Tuesday, 12 November 2013

Jesus made a feminist out of me

When I first began to venture into the world of the internet for more than just checking email, I started with Twitter - figuring that I could follow pastors, Christian people I'd heard of and see if they had anything interesting to say. Some people don't really have anything interesting to say, (and some should really refrain from tweeting during presidential elections - pet peeve), but others generously and strategically use their online presence to connect people to amazing, wonderful things. 
I followed Helen Burns, as a pastor from a big overseas church that I didn't know too much about - and she linked to this: the SheLoves Magazine manifesto, written by Idelette McVicker. The words stirred something in my heart and began a chapter in my faith walk which has changed me for the better. 
Through reading SheLoves Magazine, I stumbled across Sarah Bessey. She wrote monthly on parenting. Cut to my current crazy fan-girl mad state.  I LOVE Sarah's writing, her cute instagram pictures, her book recommendations - plus she's a Whovian (we got into it at the same time), she is a beautifully gentle parent, her daughter loves to make art to raise money for a good cause, she likes to eat and talk and love and laugh and she doesn't apologize for being different.
Kindred Spirit. (She also loves Anne of Green Gables and would totally get that reference).
Sarah Bessey has written a book called "Jesus Feminist" which my husband IS going to order from overseas for me for Christmas. I must tell him this. She's been doing a synchroblog and this is my small puzzle piece to add.

I'm not a scholar or a theologian. I didn't study women's issues at university. I may not be "qualified" to add to this conversation. But when I think about this quote "Jesus made a feminist out of me" I remember that I don't have to begin everything with an apology for what I am not.

Over the last ten years I have left home, got married and had children, moved town and left friends and been forced to make new ones, and my journey with Jesus has been one that has taken me through the wilderness and the desert and then out into lush open fields and stormy seas. I have had times where I thought of myself of being capable of nothing, nothing at all. Where I looked in the mirror and didn't recognise myself. Where I felt totally empty when I thought about God.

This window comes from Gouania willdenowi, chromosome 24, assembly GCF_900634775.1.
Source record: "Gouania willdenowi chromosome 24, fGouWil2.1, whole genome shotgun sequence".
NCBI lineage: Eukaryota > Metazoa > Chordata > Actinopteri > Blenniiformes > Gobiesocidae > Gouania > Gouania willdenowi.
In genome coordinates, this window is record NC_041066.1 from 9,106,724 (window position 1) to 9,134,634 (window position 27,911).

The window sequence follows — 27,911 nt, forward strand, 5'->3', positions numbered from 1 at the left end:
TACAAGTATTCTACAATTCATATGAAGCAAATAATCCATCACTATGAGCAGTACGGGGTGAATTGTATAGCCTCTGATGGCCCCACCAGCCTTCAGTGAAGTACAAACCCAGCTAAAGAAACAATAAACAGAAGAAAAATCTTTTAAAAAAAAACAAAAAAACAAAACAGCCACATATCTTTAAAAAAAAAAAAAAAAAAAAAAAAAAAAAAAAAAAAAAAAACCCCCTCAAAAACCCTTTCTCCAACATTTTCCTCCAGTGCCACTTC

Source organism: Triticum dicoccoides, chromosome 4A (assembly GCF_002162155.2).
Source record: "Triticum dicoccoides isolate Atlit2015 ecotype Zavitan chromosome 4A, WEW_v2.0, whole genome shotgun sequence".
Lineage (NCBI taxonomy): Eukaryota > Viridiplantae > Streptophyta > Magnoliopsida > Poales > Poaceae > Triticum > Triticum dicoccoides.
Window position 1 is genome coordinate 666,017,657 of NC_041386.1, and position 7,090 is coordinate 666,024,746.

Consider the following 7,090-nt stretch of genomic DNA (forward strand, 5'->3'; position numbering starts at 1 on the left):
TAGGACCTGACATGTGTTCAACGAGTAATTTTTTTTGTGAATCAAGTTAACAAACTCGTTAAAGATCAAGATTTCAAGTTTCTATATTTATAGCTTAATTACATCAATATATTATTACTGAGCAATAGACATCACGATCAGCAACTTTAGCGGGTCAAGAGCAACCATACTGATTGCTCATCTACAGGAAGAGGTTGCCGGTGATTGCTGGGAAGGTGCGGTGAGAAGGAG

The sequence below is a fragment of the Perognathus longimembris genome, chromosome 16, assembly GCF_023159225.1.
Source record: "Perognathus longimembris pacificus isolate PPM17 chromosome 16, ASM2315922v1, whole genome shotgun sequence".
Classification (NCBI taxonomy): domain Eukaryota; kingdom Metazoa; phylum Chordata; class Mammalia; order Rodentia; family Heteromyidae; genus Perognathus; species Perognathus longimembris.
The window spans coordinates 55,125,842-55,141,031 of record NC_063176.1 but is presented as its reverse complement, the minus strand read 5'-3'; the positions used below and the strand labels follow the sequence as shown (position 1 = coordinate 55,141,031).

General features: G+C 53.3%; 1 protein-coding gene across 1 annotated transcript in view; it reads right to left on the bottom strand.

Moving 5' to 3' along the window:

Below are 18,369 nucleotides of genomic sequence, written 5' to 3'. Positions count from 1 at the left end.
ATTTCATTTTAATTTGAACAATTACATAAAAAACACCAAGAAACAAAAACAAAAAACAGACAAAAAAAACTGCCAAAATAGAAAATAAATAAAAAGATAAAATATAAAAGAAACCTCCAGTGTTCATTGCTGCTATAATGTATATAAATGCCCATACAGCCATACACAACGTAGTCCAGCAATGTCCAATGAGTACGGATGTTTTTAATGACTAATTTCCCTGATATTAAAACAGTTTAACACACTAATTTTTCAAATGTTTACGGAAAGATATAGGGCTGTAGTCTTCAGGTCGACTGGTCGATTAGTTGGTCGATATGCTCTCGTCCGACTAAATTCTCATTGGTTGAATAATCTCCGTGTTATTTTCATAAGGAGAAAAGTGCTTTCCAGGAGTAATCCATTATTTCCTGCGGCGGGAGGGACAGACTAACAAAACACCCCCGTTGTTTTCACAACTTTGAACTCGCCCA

I remember in one of those moments, maybe 8 years ago, being on holiday with my husband and having a God-encounter at dinner with an old friend and one of her friends - two true Jesus feminists. Pizza and conversation turned into prayer and tears as one of them, Emily, prayed over me and spoke the words "Arise, Arise!"

Jesus calls the feminist in me out of hiding. Jesus tells me to no longer stand behind my husband, quiet in his shadow, where it may feel safe and I am not noticed. Jesus has gently and compellingly beckoned my true nature out from behind the walls I built up, and he tells me that I have a part to play. I have a story to tell. I have a song to sing. I have paint to put to canvas, I have ideas and opinions and thoughts that need to be spoken.

To be a feminist is to consider that "women are people, too", by Sarah Bessey's definition.
Sometimes without even realising it, we rank ourselves lower or less important than our husbands or other significant men in our life, for whatever reason - whether it's money, or position, or a vague sense of who "should" make the decisions. I would urge you to re-think those beliefs, if you have them, and to listen to the voice of the Spirit inside of you. God is not just man, but woman - we are both created in his image, male and female. When we deny women the right to speak, or we decide not to speak and bring our thoughts to the conversation, people will only see half of who God is. We need to see the whole. We need to hear the whole heart of God, male and female. We need to read books by men and women, have men and women speaking at our conferences, have men and women leading in our churches and our workplaces. We are best when we are together, each giving the other equal opportunity to share, and valuing each other's input even when we don't understand it. This is the kingdom of God. Beautiful, diverse, messy, passionate and glorious, and full of voices calling out the life God has placed inside them.

I had a word over me earlier this year that God had placed living things inside of me, precious living things, and that I would have to birth them like I birth a child - painful and without much control over the timing. But that God was my midwife and he aid, guide, protect and assist me as a midwife would while I labour.

I'm thankful God is all things. Male and female, midwife, mother, teacher, queen and king. And I'm thankful that Jesus made a feminist out of me and calls me, still, to Arise.

xx Sarah

No comments:

Post a Comment